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Twitter updates rules on hate speech, but is light on action

While Twitter now uses harsher language, the consequences for abuse on the site are the same

Technology trends and news by Steven Loeb
December 29, 2015 | Comments
Short URL: http://vator.tv/n/425c

Abuse on social media, especially Twitter, has been a big problem for a long time. But there really isn't all that much that they can do about it, if we're being honest. They can get tougher, sure, but that won't really stop anything from happening, will it?

Twitter announced on Tuesday that it has updated its Rules in order to crack down on "abusive behaviour and hateful conduct."

"The updated language emphasizes that Twitter will not tolerate behavior intended to harass, intimidate, or use fear to silence another user’s voice. As always, we embrace and encourage diverse opinions and beliefs –but we will continue to take action on accounts that cross the line into abuse," the company wrote.

So what exactly is new? The Next Web compared the new language in the Twitter Rules to a cached version of the old rules. This is what changed.

First, there is now a section entitled "Abusive Behavior," whereas the old version lumped the subject in along with spam.

The Abusive Behavior section also has a beefed up language about just how strongly Twitter feels about abuse on the site. Spoiler alert: it doesn't like it at all!

"We believe in freedom of expression and in speaking truth to power, but that means little as an underlying philosophy if voices are silenced because people are afraid to speak up. In order to ensure that people feel safe expressing diverse opinions and beliefs, we do not tolerate behavior that crosses the line into abuse, including behavior that harasses, intimidates, or uses fear to silence another user’s voice," it says.

Twitter also added a new section on hateful conduct on the site.

"You may not promote violence against or directly attack or threaten other people on the basis of race, ethnicity, national origin, sexual orientation, gender, gender identity, religious affiliation, age, disability, or disease. We also do not allow accounts whose primary purpose is inciting harm towards others on the basis of these categories," it now says.

This is all a lot of talk, but what about action? What is Twitter going to do to those who break the rules? Will it kick them in the groin? Will it tell their mothers on them? Will it go on their permanent record?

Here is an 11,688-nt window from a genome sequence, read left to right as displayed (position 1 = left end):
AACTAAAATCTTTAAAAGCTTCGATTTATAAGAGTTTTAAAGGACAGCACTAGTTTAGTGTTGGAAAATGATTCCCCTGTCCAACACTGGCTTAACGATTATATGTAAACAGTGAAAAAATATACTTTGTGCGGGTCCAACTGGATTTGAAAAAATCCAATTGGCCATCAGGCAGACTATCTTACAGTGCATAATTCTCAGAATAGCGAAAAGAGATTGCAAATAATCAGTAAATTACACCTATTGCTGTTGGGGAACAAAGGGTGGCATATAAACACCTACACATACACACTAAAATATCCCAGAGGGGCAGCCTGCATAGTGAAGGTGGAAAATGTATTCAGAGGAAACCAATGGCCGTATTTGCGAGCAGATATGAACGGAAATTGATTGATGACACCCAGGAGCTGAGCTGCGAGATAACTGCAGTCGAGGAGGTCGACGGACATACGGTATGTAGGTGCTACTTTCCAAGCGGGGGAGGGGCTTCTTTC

Uh, no. The rest of the language, meaning the actual consequences for breaking the rules, is pretty much the same: people who break them may be permanently suspended.

Twitter, to its credit, has been trying to curb abuse, and not only through stricter language. It has increased the size of its team, and given users new tools to help combat abuse. It also set up the Twitter Safety Centre to help give users a better education on what is, and is not, abuse.

Abuse on social media has been making some headlines lately. Earlier this month Facebook, Google and Twitter were forced, by the German government, to take a stronger stand on hate speech, making it easier for users and anti-racism groups to report hate speech by creating specialist teams to deal with these incidents at the three companies.

The reason for that order was a recent rise in hate speech as a result of the Syrian refugee crisis, over a million of whom are set to be coming to Germany in the coming year.  It was also the result of an investigation into Facebook by the Germany government last month over whether or not Facebook had failed to remove hate speech.

Of course, there are all sorts of thorny problems that come with trying to crack down on such things, namely issues of freedom on speech.

Mark Zuckerberg has, in a way, been talking out of both sides of his mouth on this issue. While at once voicing support of Muslims, telling them, "you are always welcome here and that we will fight to protect your rights and create a peaceful and safe environment for you," he has also defaulted to the "it's free speech" argument when confronted with hateful language used on Facebook.

"We're trying to connect everyone in the world and give everyone a voice," Zuckerberg said in a town hall meeting following the Charle Hebdo attacks in Paris in January. "This is about freedom of expression."

Twitter, and the other social networks, have two issues to deal with. First is that fine line between freedom of speech and abuse, and the second is whether or not they can ever really eradicate that abuse from their sites. Both are issues that they will likely be dealing with for years to come. 

(Image source: blog.twitter.com)


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